<body> Public Ad Campaign: Two Related Articles About Advertising and Choice
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Thursday, January 3, 2019

Two Related Articles About Advertising and Choice

Two recent articles in the NY Times caught my attention through their relationship to one another. The first was "Places Where Smartphones Tracked People’s Movements," [HERE] and the second was "Digital Data Gives Billboard Owners More Reason to ‘Love a Good Traffic Jam’." [HERE]  Each suggest how tracking and recognition will go hand in hand to deliver targeted content that is powerful enough to bend choice in ways I don't think we have seen before.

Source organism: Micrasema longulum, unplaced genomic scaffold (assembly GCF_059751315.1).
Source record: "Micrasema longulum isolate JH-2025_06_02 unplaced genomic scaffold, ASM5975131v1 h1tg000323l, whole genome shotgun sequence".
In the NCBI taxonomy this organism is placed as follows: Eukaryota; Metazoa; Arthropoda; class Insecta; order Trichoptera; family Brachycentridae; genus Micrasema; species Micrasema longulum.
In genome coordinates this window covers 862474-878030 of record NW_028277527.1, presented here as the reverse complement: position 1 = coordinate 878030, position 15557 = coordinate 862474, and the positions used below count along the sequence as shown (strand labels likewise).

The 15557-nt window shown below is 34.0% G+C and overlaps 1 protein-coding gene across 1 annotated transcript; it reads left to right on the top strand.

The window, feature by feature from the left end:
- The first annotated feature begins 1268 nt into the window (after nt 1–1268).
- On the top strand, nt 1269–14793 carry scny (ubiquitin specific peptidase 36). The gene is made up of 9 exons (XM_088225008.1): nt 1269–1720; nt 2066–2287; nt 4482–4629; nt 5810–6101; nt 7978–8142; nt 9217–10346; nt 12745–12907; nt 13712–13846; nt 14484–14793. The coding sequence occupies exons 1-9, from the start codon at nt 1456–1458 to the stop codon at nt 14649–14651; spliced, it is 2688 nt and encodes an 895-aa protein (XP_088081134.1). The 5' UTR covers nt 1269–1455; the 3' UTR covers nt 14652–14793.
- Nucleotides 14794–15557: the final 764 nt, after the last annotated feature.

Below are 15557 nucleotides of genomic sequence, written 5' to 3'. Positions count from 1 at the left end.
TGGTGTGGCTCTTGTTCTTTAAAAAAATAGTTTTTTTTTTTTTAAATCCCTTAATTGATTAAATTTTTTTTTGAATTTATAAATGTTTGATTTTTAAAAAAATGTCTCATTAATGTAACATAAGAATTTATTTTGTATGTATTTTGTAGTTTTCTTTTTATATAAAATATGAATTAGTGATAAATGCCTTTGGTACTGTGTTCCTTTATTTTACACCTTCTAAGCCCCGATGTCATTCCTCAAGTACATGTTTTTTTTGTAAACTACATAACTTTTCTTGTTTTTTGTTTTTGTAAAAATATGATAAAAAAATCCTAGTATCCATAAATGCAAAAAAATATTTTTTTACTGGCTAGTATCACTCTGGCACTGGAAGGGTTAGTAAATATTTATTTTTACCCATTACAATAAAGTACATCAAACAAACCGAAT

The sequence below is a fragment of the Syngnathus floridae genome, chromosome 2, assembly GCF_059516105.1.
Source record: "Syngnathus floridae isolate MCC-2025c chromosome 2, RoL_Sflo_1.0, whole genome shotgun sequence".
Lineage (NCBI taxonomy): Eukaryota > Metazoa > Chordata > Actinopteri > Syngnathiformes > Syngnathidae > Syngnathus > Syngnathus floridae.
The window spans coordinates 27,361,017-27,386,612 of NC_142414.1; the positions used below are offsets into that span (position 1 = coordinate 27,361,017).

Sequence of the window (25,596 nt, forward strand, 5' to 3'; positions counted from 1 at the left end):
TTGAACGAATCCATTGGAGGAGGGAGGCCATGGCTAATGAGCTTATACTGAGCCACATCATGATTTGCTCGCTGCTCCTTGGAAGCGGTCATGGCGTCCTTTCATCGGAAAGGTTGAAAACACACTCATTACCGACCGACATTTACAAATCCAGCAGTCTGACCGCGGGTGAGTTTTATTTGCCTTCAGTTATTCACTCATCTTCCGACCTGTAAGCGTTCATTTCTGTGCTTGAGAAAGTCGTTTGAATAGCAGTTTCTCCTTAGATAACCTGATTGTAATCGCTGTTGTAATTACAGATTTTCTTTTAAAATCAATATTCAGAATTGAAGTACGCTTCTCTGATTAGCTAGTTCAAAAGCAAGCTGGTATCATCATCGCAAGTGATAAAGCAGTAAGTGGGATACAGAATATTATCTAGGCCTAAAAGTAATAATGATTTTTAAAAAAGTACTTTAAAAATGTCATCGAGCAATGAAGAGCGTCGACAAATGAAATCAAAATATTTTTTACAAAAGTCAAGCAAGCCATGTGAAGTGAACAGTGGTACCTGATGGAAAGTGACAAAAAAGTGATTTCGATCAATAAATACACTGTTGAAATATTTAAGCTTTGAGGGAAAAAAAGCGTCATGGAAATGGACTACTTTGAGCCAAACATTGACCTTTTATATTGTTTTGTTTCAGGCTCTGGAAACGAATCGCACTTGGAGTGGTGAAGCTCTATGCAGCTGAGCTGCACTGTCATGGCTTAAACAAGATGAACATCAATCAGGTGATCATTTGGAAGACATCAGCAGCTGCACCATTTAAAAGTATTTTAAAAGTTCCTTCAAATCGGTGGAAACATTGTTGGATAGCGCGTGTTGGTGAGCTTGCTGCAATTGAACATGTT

The goal of advertising is to present you with an idea that you will act upon. Often this is the consumption of a good or service. Persuasion is the ultimate goal and over the years repetition has been the most effective tool in the advertisers repertoire of tricks. Early on advertisers increased their chances of reaching target audiences by inserting messages at regular intervals on many advertising platforms at once, including TV, Outdoor, Print and Radio. As audiences grew, so did the advertisers ability to segment them through Nielsen ratings, focus groups, and social research. If the original idea was to present the message as often as possible, It was quickly updated with a caveat to target the vulnerable. Repeat as many times as possible, but do so to those most susceptible to your charms. For a long time everyone understood the predatory nature of advertising and accepted the fate of being distracted at regular intervals during most social events. It was a price we were wiling to pay for whatever gesture was made in return. TV programming, radio shows, print articles, subway systems, all paid for through our attention to the incantations speckled throughout. For many it has been entirely overwhelming and yet the haphazard way in which advertising content stills seems to seep into our lives has allowed us to see its idiosyncrasy and critique its end game. I have been able to outsmart the system because it revealed itself with each clumsy campaign that I was uninterested in and which revealed the production and consumption cycle in all its uselessness. I took the indignation I felt at these moments of clarity and carried them with me into my other consumer interactions. I was skeptical. The problem I see with new recognition and targeting technologies is that the messages will become so well targeted that I wont have the opportunity to peer behind the curtain. That each message will be so well attuned to my actual desires that I will begin to loose the line between what is actually me and what is the me that the machine has built for me. A few years of cross pollination between my actual personality and the very close replica of my personalty that machines are now capable of building, and my choices stop being my choices alone but some amalgamation. Its a scary and yet somewhat utopian prospect when you really get down to it, and one I'd like to think more about in 2019.

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